How profitable is a hotel?

Data provided here comes from our team of experts who have been working on business plan for a hotel. Furthermore, an industry specialist has reviewed and approved the final article.

hotel profitabilityIs operating a hotel profitable, and what is the expected income range for hoteliers?

Let's check together.

Revenue metrics of a hotel

How does a hotel makes money?

A hotel makes money by charging guests for lodging and services.

Aside from accommodations, what do hotels offer?

Hotels offer a range of services and amenities to ensure a comfortable and enjoyable stay for their guests.

These include various room options such as single or double beds, suites, and accessible rooms. Many hotels provide in-room facilities like television, Wi-Fi access, a desk, and often a coffee maker. Common areas like lobbies, lounges, and dining spaces are designed for relaxation and socialization.

On-site dining options, such as restaurants and room service, cater to guests' culinary needs.

Additional amenities may encompass fitness centers, swimming pools, spas, and business centers, serving both leisure and business travelers. Some hotels also feature event and conference facilities for meetings and gatherings.

Concierge services are available to assist with travel arrangements, recommendations for local attractions, and other guest needs.

What about the prices?

A hotel offers a variety of products and services at different prices.

Room rates typically range from around $50 to $500 or more per night, depending on factors like room type (standard, deluxe, suite), view, amenities, and location.

Meals and beverages can vary widely: breakfast might be included with the room, while lunch and dinner prices can range from $10 for a simple dish to $50 or more for a fine dining experience. Hotel bars often offer drinks priced between $5 and $15 for non-alcoholic beverages, and $8 to $20 for cocktails.

Spa services, such as massages and facials, could range from $50 for a basic treatment to $200 or more for a luxury package.

Additional amenities like gym access, Wi-Fi, and parking might be free or incur extra charges, usually ranging from $5 to $30 per day.

Product/Service Price Range ($)
Room Rates $50 - $500+
Meals (Lunch/Dinner) $10 - $50+
Breakfast Included or $5 - $20
Non-Alcoholic Beverages $5 - $15
Cocktails $8 - $20
Spa Services $50 - $200+
Gym Access, Wi-Fi, Parking $5 - $30/day

What else can a hotel sell?

In addition to offering comfortable accommodations and services, hotels can also enhance their revenue by:

  • Hosting special events, workshops, or themed classes for guests
  • Allowing local wellness practitioners to use their space for treatments
  • Assisting guests with personalized dining experiences and meal plans
  • Organizing engaging activities or friendly competitions for entertainment
  • Renting out event spaces for private gatherings or filming
  • Teaming up with local businesses to provide exclusive guest perks and packages
  • Offering online concierge services and virtual travel guides for remote assistance

business plan motelCustomer segmentation for a hotel

Hotels cater to a variety of customer types, ranging from business travelers to vacationers.

Which segments?

We've been working on many business plans for this sector. Here are the usual customer categories.

Customer Segment Description Preferences How to Find Them
Business Travelers Individuals traveling for work-related purposes Proximity to business centers, fast Wi-Fi, business amenities Partner with local companies, advertise on business travel platforms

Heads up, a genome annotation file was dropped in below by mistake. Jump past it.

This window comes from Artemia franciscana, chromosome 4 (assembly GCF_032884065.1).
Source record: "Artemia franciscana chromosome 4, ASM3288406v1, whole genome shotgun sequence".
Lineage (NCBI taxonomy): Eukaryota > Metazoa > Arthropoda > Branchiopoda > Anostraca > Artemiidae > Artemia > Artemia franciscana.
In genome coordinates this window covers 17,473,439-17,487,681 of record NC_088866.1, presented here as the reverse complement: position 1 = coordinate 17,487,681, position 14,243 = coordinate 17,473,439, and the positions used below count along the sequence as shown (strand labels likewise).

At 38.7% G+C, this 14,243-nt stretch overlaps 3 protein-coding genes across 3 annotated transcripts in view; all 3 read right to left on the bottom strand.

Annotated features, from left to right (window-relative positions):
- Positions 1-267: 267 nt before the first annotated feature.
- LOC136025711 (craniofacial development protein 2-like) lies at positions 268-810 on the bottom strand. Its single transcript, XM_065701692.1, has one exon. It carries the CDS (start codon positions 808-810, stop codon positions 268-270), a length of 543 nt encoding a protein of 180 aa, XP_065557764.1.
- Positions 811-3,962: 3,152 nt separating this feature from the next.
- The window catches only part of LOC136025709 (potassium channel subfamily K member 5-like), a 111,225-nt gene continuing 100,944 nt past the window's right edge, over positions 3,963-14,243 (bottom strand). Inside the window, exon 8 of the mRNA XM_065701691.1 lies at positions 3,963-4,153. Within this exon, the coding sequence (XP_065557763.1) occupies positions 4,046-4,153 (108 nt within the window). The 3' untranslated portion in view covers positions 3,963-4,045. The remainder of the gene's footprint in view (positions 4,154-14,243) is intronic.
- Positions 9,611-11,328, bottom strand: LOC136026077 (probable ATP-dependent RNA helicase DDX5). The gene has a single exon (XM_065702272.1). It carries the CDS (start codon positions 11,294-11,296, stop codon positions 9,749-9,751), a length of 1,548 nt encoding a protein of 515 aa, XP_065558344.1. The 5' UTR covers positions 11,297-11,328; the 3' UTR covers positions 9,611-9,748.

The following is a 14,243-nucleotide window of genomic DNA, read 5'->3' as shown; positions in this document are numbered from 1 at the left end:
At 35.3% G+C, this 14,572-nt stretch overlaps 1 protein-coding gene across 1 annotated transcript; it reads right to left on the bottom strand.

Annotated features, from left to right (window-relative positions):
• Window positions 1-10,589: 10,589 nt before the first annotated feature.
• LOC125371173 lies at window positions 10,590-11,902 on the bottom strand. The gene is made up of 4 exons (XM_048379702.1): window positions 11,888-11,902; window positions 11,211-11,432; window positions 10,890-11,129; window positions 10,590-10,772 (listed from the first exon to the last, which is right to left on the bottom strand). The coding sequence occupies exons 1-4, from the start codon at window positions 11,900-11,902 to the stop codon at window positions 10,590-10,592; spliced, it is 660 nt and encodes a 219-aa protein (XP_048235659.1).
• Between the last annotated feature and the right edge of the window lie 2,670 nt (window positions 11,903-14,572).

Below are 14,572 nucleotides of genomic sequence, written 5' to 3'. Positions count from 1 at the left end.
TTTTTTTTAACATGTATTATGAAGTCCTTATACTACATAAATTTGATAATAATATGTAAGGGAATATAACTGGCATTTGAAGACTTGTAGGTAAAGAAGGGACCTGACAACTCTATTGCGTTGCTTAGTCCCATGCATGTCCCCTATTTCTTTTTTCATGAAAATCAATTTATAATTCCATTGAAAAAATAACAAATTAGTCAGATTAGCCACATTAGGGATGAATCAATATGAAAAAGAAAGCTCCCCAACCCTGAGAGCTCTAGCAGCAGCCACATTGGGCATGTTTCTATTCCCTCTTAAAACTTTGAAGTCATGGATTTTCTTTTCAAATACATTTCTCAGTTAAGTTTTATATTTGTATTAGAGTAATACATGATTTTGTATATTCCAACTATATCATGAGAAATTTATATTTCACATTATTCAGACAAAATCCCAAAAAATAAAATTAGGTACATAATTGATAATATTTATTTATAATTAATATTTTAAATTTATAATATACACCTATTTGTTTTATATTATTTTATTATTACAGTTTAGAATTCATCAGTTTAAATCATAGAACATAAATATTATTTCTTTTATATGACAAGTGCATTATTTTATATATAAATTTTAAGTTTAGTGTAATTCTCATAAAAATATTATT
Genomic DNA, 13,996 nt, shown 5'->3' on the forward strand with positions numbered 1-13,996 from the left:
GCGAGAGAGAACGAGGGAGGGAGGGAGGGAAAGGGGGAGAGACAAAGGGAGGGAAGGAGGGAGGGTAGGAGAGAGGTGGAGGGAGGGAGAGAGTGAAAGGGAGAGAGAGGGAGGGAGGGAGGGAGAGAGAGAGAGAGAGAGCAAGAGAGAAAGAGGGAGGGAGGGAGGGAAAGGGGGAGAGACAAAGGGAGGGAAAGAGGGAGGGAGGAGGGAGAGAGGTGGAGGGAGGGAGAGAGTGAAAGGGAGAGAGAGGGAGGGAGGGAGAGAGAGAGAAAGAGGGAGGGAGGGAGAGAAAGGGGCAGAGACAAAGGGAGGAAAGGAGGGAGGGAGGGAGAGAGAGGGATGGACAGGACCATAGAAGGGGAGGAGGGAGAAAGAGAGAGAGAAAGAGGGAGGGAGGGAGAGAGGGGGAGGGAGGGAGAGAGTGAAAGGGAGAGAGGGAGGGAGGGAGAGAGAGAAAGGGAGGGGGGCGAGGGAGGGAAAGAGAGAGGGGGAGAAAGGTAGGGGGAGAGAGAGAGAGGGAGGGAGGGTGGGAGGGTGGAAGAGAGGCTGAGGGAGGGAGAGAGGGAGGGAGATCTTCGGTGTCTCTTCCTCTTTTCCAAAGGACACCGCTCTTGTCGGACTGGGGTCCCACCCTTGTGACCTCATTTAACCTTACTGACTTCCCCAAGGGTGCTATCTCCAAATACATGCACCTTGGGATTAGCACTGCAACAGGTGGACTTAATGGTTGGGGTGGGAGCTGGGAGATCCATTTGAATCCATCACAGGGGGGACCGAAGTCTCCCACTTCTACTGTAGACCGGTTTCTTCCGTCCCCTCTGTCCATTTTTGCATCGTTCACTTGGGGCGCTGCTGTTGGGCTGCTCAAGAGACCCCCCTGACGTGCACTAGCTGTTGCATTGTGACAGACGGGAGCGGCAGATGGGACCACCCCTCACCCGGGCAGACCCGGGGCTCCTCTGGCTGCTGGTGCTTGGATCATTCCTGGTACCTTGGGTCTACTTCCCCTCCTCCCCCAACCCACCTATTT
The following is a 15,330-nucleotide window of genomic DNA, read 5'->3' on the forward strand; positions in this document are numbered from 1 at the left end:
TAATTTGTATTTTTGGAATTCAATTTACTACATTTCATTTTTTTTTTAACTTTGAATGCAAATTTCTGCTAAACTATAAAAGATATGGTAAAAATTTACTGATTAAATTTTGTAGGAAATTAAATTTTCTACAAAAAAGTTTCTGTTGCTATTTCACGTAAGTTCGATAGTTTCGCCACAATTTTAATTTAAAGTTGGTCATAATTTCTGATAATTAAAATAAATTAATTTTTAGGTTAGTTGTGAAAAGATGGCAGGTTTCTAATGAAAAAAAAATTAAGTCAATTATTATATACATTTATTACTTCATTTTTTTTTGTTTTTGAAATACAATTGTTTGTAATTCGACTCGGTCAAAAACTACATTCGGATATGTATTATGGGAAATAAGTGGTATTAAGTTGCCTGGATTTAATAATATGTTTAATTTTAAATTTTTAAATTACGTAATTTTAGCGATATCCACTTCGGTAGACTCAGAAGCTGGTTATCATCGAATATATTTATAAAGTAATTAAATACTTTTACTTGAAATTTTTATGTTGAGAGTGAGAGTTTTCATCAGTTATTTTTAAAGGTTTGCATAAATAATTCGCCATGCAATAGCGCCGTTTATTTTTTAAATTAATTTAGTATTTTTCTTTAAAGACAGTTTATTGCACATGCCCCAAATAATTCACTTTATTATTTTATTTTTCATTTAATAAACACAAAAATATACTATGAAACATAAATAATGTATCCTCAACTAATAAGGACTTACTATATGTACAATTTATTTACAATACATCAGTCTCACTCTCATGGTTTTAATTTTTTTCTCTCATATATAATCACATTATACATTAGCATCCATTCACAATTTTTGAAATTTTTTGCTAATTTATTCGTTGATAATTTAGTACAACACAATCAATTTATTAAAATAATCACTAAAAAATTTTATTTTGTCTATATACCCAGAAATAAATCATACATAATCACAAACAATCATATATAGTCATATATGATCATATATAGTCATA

Leisure Travelers Individuals and families traveling for leisure and vacation Recreational facilities, family-friendly activities, tour packages Collaborate with travel agencies, promote on vacation planning websites
Event Attendees People attending conferences, seminars, or special events Conference facilities, event planning services, group rates Partner with event organizers, advertise on event registration platforms
Long-term Guests Guests staying for extended periods, such as relocation or work projects Extended stay amenities, kitchenette, laundry facilities Offer corporate housing packages, promote on relocation platforms
Budget Travelers Value-conscious travelers looking for affordable accommodation Budget-friendly rates, discounts, shared accommodations Advertise on budget travel websites, offer loyalty programs

How much they spend?

In our thorough analysis of the hospitality sector, we find that guests typically spend between $100 to $300 per night at a standard hotel. These figures can fluctuate based on several factors, including the category of room selected, the season, location of the hotel, and any additional services or amenities utilized during their stay.

Research indicates that the average length of stay at a hotel for these guests ranges from 1 to 5 nights. Some guests prefer short stays, perhaps due to business trips or short getaways, while others may be enjoying a vacation or extended travel.

Thus, calculating the lifetime value of an average hotel guest would be from $100 (1x100) to $1500 (5x300), taking into account all possible variations in the length of stay and daily expenditures.

Considering these factors, we can estimate that, on average, a guest would contribute approximately $800 in revenue to a hotel, balancing out shorter stays against longer, more luxurious stays.

(Disclaimer: the figures mentioned above are generalized averages and might not precisely reflect your specific business circumstances. Various influences, like global travel trends, economic conditions, and local events, can significantly impact these numbers.)

Which type(s) of customer(s) to target?

It's something to have in mind when you're writing the business plan for your hotel.

The most profitable customers for a hotel typically fall into the category of "business travelers" or "frequent corporate guests."

These customers are often the most profitable due to several reasons: